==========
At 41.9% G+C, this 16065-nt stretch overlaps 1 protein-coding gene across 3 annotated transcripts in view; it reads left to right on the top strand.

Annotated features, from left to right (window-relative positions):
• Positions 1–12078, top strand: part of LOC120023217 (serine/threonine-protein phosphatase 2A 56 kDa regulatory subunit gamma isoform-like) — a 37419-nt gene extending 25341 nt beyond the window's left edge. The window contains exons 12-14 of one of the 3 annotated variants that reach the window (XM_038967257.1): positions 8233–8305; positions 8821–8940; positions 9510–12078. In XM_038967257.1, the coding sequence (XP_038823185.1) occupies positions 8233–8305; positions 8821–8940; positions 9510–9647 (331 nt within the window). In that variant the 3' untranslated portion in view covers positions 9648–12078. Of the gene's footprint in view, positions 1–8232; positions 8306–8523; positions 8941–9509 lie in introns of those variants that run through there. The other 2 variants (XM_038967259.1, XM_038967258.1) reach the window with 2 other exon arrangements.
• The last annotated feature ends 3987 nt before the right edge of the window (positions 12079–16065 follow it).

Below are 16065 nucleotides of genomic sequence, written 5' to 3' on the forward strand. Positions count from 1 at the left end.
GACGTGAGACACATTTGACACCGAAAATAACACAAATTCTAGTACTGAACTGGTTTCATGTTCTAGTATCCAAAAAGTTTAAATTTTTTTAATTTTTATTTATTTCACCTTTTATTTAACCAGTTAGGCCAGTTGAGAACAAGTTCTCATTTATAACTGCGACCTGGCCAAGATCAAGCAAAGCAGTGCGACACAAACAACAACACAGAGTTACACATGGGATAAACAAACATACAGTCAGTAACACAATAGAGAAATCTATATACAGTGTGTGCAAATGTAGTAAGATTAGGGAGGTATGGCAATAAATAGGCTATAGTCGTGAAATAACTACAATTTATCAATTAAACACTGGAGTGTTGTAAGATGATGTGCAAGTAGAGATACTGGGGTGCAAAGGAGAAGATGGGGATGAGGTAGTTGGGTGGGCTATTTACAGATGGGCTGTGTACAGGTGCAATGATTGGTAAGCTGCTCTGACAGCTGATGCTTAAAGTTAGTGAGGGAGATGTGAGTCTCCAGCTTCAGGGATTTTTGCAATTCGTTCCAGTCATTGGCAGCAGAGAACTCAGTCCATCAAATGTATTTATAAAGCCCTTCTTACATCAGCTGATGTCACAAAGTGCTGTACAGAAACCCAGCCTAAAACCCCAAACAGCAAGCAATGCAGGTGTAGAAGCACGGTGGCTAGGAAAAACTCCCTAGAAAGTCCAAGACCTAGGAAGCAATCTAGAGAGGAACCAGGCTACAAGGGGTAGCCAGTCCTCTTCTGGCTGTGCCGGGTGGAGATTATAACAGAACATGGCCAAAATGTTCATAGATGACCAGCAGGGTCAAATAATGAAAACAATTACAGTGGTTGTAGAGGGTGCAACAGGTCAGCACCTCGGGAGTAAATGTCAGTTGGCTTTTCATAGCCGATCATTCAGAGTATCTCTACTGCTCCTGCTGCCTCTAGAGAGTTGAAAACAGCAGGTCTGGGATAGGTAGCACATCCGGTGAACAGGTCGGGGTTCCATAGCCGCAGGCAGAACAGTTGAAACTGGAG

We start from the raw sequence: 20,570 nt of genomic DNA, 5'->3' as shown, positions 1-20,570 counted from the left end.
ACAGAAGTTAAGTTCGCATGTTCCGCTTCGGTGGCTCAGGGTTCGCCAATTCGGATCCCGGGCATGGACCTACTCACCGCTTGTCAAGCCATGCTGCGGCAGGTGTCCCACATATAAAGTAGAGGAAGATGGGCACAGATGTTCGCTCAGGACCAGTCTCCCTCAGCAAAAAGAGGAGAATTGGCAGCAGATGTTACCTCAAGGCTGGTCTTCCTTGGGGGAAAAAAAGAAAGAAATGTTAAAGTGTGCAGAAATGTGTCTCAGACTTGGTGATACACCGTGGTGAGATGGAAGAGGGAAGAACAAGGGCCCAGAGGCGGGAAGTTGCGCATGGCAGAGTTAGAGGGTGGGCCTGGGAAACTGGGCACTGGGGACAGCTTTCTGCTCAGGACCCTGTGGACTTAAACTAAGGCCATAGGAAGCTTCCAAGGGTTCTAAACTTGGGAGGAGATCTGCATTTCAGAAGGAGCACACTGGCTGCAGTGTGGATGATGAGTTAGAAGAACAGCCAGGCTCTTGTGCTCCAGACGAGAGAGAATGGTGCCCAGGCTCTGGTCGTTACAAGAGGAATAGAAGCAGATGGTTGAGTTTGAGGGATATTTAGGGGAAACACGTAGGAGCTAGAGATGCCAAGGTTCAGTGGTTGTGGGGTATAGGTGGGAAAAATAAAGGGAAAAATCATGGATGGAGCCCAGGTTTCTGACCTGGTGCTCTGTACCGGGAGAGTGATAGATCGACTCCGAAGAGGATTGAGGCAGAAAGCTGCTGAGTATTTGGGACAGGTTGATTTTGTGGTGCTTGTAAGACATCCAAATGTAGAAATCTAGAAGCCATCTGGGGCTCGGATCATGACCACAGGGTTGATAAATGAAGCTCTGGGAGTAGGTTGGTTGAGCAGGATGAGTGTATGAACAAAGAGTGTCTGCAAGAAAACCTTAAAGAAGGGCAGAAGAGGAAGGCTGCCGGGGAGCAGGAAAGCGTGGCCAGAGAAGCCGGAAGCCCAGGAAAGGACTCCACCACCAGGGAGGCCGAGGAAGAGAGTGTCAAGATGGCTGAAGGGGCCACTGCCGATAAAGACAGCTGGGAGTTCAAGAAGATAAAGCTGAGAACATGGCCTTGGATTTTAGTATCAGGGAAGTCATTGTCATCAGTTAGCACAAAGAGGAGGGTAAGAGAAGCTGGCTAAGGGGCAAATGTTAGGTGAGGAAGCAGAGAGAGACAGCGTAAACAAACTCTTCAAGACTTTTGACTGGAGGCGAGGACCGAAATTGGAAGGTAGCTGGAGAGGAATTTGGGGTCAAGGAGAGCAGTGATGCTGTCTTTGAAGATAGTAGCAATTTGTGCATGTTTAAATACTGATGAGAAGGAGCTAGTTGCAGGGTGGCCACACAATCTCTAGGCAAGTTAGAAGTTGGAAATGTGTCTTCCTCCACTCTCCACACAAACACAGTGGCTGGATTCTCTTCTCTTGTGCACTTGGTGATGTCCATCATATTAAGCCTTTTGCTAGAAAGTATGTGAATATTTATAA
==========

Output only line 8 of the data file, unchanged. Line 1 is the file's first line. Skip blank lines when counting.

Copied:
ACAGAAGTTAAGTTCGCATGTTCCGCTTCGGTGGCTCAGGGTTCGCCAATTCGGATCCCGGGCATGGACCTACTCACCGCTTGTCAAGCCATGCTGCGGCAGGTGTCCCACATATAAAGTAGAGGAAGATGGGCACAGATGTTCGCTCAGGACCAGTCTCCCTCAGCAAAAAGAGGAGAATTGGCAGCAGATGTTACCTCAAGGCTGGTCTTCCTTGGGGGAAAAAAAGAAAGAAATGTTAAAGTGTGCAGAAATGTGTCTCAGACTTGGTGATACACCGTGGTGAGATGGAAGAGGGAAGAACAAGGGCCCAGAGGCGGGAAGTTGCGCATGGCAGAGTTAGAGGGTGGGCCTGGGAAACTGGGCACTGGGGACAGCTTTCTGCTCAGGACCCTGTGGACTTAAACTAAGGCCATAGGAAGCTTCCAAGGGTTCTAAACTTGGGAGGAGATCTGCATTTCAGAAGGAGCACACTGGCTGCAGTGTGGATGATGAGTTAGAAGAACAGCCAGGCTCTTGTGCTCCAGACGAGAGAGAATGGTGCCCAGGCTCTGGTCGTTACAAGAGGAATAGAAGCAGATGGTTGAGTTTGAGGGATATTTAGGGGAAACACGTAGGAGCTAGAGATGCCAAGGTTCAGTGGTTGTGGGGTATAGGTGGGAAAAATAAAGGGAAAAATCATGGATGGAGCCCAGGTTTCTGACCTGGTGCTCTGTACCGGGAGAGTGATAGATCGACTCCGAAGAGGATTGAGGCAGAAAGCTGCTGAGTATTTGGGACAGGTTGATTTTGTGGTGCTTGTAAGACATCCAAATGTAGAAATCTAGAAGCCATCTGGGGCTCGGATCATGACCACAGGGTTGATAAATGAAGCTCTGGGAGTAGGTTGGTTGAGCAGGATGAGTGTATGAACAAAGAGTGTCTGCAAGAAAACCTTAAAGAAGGGCAGAAGAGGAAGGCTGCCGGGGAGCAGGAAAGCGTGGCCAGAGAAGCCGGAAGCCCAGGAAAGGACTCCACCACCAGGGAGGCCGAGGAAGAGAGTGTCAAGATGGCTGAAGGGGCCACTGCCGATAAAGACAGCTGGGAGTTCAAGAAGATAAAGCTGAGAACATGGCCTTGGATTTTAGTATCAGGGAAGTCATTGTCATCAGTTAGCACAAAGAGGAGGGTAAGAGAAGCTGGCTAAGGGGCAAATGTTAGGTGAGGAAGCAGAGAGAGACAGCGTAAACAAACTCTTCAAGACTTTTGACTGGAGGCGAGGACCGAAATTGGAAGGTAGCTGGAGAGGAATTTGGGGTCAAGGAGAGCAGTGATGCTGTCTTTGAAGATAGTAGCAATTTGTGCATGTTTAAATACTGATGAGAAGGAGCTAGTTGCAGGGTGGCCACACAATCTCTAGGCAAGTTAGAAGTTGGAAATGTGTCTTCCTCCACTCTCCACACAAACACAGTGGCTGGATTCTCTTCTCTTGTGCACTTGGTGATGTCCATCATATTAAGCCTTTTGCTAGAAAGTATGTGAATATTTATAA